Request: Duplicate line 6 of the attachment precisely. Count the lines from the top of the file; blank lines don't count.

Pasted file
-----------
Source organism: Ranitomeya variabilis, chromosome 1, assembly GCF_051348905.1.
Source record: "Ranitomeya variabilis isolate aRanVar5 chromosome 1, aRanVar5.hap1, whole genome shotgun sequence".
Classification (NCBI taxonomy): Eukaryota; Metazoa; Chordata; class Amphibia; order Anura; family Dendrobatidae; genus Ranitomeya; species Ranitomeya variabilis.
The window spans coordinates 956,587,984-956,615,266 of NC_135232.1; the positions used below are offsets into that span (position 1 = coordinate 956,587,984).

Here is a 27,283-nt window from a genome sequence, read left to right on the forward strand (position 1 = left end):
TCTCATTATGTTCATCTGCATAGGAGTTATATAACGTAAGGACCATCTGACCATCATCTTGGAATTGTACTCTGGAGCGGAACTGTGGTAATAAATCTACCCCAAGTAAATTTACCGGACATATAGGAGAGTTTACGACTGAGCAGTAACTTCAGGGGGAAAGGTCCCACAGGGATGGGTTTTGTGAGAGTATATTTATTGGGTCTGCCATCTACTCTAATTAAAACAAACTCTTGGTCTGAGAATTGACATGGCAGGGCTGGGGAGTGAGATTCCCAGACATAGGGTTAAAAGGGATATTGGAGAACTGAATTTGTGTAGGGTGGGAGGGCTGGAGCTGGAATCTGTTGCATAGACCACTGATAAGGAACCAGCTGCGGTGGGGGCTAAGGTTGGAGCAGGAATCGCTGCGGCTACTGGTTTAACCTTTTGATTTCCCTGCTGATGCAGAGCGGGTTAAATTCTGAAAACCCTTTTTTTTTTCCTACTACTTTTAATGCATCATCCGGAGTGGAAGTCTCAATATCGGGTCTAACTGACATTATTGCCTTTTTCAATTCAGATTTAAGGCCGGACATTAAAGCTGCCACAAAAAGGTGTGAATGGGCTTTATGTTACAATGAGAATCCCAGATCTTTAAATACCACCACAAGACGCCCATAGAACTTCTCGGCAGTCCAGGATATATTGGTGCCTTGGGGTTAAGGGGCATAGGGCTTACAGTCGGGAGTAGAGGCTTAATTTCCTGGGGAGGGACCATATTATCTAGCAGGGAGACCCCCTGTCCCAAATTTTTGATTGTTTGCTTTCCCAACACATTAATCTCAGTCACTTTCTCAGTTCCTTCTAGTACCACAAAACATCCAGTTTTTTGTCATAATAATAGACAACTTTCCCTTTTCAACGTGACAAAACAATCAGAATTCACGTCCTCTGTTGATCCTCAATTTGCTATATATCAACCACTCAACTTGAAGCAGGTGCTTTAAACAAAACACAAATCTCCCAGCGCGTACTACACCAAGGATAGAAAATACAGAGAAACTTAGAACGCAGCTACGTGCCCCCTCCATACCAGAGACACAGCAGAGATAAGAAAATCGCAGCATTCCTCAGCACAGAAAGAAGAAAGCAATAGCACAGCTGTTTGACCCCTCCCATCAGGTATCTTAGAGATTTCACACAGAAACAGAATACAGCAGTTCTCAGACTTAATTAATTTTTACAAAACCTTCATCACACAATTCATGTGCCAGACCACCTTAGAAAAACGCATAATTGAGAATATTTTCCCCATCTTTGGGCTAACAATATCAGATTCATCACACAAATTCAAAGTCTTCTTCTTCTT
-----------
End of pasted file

TCTCATTATGTTCATCTGCATAGGAGTTATATAACGTAAGGACCATCTGACCATCATCTTGGAATTGTACTCTGGAGCGGAACTGTGGTAATAAATCTACCCCAAGTAAATTTACCGGACATATAGGAGAGTTTACGACTGAGCAGTAACTTCAGGGGGAAAGGTCCCACAGGGATGGGTTTTGTGAGAGTATATTTATTGGGTCTGCCATCTACTCTAATTAAAACAAACTCTTGGTCTGAGAATTGACATGGCAGGGCTGGGGAGTGAGATTCCCAGACATAGGGTTAAAAGGGATATTGGAGAACTGAATTTGTGTAGGGTGGGAGGGCTGGAGCTGGAATCTGTTGCATAGACCACTGATAAGGAACCAGCTGCGGTGGGGGCTAAGGTTGGAGCAGGAATCGCTGCGGCTACTGGTTTAACCTTTTGATTTCCCTGCTGATGCAGAGCGGGTTAAATTCTGAAAACCCTTTTTTTTTTCCTACTACTTTTAATGCATCATCCGGAGTGGAAGTCTCAATATCGGGTCTAACTGACATTATTGCCTTTTTCAATTCAGATTTAAGGCCGGACATTAAAGCTGCCACAAAAAGGTGTGAATGGGCTTTATGTTACAATGAGAATCCCAGATCTTTAAATACCACCACAAGACGCCCATAGAACTTCTCGGCAGTCCAGGATATATTGGTGCCTTGGGGTTAAGGGGCATAGGGCTTACAGTCGGGAGTAGAGGCTTAATTTCCTGGGGAGGGACCATATTATCTAGCAGGGAGACCCCCTGTCCCAAATTTTTGATTGTTTGCTTTCCCAACACATTAATCTCAGTCACTTTCTCAGTTCCTTCTAGTACCACAAAACATCCAGTTTTTTGTCATAATAATAGACAACTTTCCCTTTTCAACGTGACAAAACAATCAGAATTCACGTCCTCTGTTGATCCTCAATTTGCTATATATCAACCACTCAACTTGAAGCAGGTGCTTTAAACAAAACACAAATCTCCCAGCGCGTACTACACCAAGGATAGAAAATACAGAGAAACTTAGAACGCAGCTACGTGCCCCCTCCATACCAGAGACACAGCAGAGATAAGAAAATCGCAGCATTCCTCAGCACAGAAAGAAGAAAGCAATAGCACAGCTGTTTGACCCCTCCCATCAGGTATCTTAGAGATTTCACACAGAAACAGAATACAGCAGTTCTCAGACTTAATTAATTTTTACAAAACCTTCATCACACAATTCATGTGCCAGACCACCTTAGAAAAACGCATAATTGAGAATATTTTCCCCATCTTTGGGCTAACAATATCAGATTCATCACACAAATTCAAAGTCTTCTTCTTCTT